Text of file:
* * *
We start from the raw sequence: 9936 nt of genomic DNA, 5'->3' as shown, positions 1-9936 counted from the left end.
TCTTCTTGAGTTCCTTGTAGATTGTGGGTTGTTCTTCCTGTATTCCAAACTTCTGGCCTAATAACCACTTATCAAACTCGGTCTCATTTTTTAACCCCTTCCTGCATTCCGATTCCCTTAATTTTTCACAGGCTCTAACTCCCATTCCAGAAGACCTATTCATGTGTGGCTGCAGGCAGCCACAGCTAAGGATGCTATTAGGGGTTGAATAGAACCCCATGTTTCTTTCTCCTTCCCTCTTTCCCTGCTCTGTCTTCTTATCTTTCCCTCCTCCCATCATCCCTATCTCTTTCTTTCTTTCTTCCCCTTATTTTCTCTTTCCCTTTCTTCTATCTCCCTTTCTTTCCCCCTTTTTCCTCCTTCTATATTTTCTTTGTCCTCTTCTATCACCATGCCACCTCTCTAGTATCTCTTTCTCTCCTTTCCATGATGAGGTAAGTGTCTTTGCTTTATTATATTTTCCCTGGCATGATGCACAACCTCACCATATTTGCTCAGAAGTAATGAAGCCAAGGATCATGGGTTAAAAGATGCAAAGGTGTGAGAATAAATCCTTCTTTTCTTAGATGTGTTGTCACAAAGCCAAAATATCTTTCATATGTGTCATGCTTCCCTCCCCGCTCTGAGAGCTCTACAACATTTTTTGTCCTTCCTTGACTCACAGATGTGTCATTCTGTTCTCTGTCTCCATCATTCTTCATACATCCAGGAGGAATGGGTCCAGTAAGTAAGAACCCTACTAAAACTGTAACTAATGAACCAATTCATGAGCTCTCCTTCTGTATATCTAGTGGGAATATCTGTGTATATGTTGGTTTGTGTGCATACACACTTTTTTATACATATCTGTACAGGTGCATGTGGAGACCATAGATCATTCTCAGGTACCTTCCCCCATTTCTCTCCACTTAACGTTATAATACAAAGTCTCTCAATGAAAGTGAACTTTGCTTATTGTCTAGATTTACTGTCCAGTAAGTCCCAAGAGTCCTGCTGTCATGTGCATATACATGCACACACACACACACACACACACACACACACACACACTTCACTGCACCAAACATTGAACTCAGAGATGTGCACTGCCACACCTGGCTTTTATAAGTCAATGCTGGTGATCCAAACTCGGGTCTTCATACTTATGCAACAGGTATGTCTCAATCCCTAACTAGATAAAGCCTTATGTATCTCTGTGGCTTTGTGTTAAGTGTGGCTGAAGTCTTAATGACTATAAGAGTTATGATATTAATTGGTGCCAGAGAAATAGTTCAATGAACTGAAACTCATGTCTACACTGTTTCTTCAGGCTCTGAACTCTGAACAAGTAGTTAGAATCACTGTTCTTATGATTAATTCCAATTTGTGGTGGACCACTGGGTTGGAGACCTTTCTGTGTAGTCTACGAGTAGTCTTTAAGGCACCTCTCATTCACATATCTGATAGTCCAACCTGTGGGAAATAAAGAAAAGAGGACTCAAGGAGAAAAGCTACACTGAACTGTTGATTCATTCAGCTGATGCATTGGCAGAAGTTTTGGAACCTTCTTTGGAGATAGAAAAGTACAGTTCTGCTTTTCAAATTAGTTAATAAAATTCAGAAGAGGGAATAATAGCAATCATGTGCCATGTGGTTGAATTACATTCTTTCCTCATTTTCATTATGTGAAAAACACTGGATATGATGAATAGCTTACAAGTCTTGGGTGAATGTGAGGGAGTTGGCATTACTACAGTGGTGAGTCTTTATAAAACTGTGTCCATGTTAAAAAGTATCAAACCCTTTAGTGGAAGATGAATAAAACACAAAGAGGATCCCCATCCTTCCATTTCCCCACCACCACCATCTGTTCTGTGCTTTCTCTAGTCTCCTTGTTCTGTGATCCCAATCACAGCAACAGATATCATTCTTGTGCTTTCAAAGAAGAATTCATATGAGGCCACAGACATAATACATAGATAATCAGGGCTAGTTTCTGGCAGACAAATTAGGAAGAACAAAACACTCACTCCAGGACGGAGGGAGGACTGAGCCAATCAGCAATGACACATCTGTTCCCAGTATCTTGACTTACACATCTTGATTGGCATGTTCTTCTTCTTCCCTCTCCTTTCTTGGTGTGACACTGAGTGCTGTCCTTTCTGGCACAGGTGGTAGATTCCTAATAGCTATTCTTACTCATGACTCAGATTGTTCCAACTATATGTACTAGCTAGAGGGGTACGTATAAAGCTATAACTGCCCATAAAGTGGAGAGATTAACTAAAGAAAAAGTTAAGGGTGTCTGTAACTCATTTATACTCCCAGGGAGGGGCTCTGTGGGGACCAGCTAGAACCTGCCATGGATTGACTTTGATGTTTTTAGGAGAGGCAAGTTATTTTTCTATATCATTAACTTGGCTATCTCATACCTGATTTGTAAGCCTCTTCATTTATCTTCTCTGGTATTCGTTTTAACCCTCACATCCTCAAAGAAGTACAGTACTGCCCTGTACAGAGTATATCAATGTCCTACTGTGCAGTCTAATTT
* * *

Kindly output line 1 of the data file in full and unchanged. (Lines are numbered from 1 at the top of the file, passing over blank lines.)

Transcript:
We start from the raw sequence: 9936 nt of genomic DNA, 5'->3' as shown, positions 1-9936 counted from the left end.